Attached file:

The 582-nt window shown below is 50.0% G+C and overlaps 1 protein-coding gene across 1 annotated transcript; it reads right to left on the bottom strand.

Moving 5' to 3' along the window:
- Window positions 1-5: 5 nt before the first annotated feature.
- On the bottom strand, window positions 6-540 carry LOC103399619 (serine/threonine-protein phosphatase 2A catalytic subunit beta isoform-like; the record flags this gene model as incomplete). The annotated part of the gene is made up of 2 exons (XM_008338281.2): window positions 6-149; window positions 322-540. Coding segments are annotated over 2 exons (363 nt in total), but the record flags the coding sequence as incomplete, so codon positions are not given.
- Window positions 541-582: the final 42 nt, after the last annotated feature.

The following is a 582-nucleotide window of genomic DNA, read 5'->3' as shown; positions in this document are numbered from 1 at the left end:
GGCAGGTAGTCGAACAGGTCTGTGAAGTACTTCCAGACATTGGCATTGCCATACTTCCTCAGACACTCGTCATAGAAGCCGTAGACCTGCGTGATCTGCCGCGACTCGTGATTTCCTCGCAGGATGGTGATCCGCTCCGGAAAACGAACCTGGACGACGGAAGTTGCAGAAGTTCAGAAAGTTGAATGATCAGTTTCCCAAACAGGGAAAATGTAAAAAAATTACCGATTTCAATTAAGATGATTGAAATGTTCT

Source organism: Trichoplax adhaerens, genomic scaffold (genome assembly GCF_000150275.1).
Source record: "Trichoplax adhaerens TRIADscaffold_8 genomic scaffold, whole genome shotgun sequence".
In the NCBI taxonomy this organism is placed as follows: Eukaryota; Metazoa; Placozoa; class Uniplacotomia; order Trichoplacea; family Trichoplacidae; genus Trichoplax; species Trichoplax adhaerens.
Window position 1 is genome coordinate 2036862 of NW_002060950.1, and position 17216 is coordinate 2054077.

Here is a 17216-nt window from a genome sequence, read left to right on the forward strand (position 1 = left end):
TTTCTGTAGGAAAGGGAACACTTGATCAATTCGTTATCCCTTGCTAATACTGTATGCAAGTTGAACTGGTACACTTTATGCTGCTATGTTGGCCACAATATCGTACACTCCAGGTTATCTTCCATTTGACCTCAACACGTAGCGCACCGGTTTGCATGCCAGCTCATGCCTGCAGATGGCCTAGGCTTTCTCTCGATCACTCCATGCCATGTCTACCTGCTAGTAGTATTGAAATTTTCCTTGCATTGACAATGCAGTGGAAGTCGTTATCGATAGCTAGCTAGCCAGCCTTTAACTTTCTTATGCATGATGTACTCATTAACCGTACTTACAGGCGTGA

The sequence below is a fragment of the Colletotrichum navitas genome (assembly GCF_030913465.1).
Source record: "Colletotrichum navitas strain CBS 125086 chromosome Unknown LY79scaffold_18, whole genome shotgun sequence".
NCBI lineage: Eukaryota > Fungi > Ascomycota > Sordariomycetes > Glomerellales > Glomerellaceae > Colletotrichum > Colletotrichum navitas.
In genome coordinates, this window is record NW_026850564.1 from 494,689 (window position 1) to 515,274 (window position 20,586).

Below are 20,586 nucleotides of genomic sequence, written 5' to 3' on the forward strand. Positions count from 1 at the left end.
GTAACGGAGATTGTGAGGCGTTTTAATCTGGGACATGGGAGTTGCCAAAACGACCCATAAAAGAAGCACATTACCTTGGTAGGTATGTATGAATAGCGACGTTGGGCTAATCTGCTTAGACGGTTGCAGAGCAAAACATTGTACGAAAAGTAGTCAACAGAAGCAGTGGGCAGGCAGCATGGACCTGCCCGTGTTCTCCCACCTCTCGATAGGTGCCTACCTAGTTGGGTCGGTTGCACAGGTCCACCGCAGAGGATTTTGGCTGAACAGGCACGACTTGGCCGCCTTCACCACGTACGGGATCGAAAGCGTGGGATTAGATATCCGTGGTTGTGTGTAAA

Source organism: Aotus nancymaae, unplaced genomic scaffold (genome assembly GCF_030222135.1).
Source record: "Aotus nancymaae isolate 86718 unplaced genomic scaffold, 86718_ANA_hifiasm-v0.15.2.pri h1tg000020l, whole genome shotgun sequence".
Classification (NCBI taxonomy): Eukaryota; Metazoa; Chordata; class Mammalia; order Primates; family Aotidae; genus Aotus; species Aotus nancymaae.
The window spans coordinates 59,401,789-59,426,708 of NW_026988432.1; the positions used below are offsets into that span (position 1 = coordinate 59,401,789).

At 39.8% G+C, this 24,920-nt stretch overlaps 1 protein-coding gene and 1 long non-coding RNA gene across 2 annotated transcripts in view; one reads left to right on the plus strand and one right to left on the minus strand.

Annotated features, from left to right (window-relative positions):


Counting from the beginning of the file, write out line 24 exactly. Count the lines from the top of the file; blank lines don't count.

At 39.8% G+C, this 24,920-nt stretch overlaps 1 protein-coding gene and 1 long non-coding RNA gene across 2 annotated transcripts in view; one reads left to right on the plus strand and one right to left on the minus strand.